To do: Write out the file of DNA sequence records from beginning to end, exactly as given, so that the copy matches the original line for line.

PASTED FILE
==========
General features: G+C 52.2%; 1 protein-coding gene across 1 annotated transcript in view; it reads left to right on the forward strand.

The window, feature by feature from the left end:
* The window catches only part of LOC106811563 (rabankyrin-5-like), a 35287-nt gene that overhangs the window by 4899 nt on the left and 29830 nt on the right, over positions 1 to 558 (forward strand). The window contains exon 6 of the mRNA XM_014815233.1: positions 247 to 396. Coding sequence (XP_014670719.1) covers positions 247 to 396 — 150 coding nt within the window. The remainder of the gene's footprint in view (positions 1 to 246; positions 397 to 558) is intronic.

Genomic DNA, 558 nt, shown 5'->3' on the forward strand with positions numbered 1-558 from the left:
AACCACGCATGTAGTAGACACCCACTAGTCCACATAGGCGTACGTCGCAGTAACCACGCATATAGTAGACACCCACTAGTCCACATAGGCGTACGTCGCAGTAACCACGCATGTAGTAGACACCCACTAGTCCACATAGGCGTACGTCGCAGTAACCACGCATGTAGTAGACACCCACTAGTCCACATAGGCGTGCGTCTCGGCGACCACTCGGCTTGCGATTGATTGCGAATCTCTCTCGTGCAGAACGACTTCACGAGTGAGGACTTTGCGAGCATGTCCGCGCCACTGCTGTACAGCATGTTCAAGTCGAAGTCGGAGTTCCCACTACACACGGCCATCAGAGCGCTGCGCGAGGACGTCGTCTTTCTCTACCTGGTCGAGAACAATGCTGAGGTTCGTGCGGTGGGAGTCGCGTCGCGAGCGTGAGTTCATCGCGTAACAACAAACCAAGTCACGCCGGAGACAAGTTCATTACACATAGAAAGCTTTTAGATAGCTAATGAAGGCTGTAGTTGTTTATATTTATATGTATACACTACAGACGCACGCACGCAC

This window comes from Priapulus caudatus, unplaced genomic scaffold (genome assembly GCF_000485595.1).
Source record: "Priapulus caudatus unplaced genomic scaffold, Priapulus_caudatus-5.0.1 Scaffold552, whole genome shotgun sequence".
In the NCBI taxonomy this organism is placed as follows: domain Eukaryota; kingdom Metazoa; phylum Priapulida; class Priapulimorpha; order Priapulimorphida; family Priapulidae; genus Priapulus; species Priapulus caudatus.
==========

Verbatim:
General features: G+C 52.2%; 1 protein-coding gene across 1 annotated transcript in view; it reads left to right on the forward strand.

The window, feature by feature from the left end:
* The window catches only part of LOC106811563 (rabankyrin-5-like), a 35287-nt gene that overhangs the window by 4899 nt on the left and 29830 nt on the right, over positions 1 to 558 (forward strand). The window contains exon 6 of the mRNA XM_014815233.1: positions 247 to 396. Coding sequence (XP_014670719.1) covers positions 247 to 396 — 150 coding nt within the window. The remainder of the gene's footprint in view (positions 1 to 246; positions 397 to 558) is intronic.

Genomic DNA, 558 nt, shown 5'->3' on the forward strand with positions numbered 1-558 from the left:
AACCACGCATGTAGTAGACACCCACTAGTCCACATAGGCGTACGTCGCAGTAACCACGCATATAGTAGACACCCACTAGTCCACATAGGCGTACGTCGCAGTAACCACGCATGTAGTAGACACCCACTAGTCCACATAGGCGTACGTCGCAGTAACCACGCATGTAGTAGACACCCACTAGTCCACATAGGCGTGCGTCTCGGCGACCACTCGGCTTGCGATTGATTGCGAATCTCTCTCGTGCAGAACGACTTCACGAGTGAGGACTTTGCGAGCATGTCCGCGCCACTGCTGTACAGCATGTTCAAGTCGAAGTCGGAGTTCCCACTACACACGGCCATCAGAGCGCTGCGCGAGGACGTCGTCTTTCTCTACCTGGTCGAGAACAATGCTGAGGTTCGTGCGGTGGGAGTCGCGTCGCGAGCGTGAGTTCATCGCGTAACAACAAACCAAGTCACGCCGGAGACAAGTTCATTACACATAGAAAGCTTTTAGATAGCTAATGAAGGCTGTAGTTGTTTATATTTATATGTATACACTACAGACGCACGCACGCAC

This window comes from Priapulus caudatus, unplaced genomic scaffold (genome assembly GCF_000485595.1).
Source record: "Priapulus caudatus unplaced genomic scaffold, Priapulus_caudatus-5.0.1 Scaffold552, whole genome shotgun sequence".
In the NCBI taxonomy this organism is placed as follows: domain Eukaryota; kingdom Metazoa; phylum Priapulida; class Priapulimorpha; order Priapulimorphida; family Priapulidae; genus Priapulus; species Priapulus caudatus.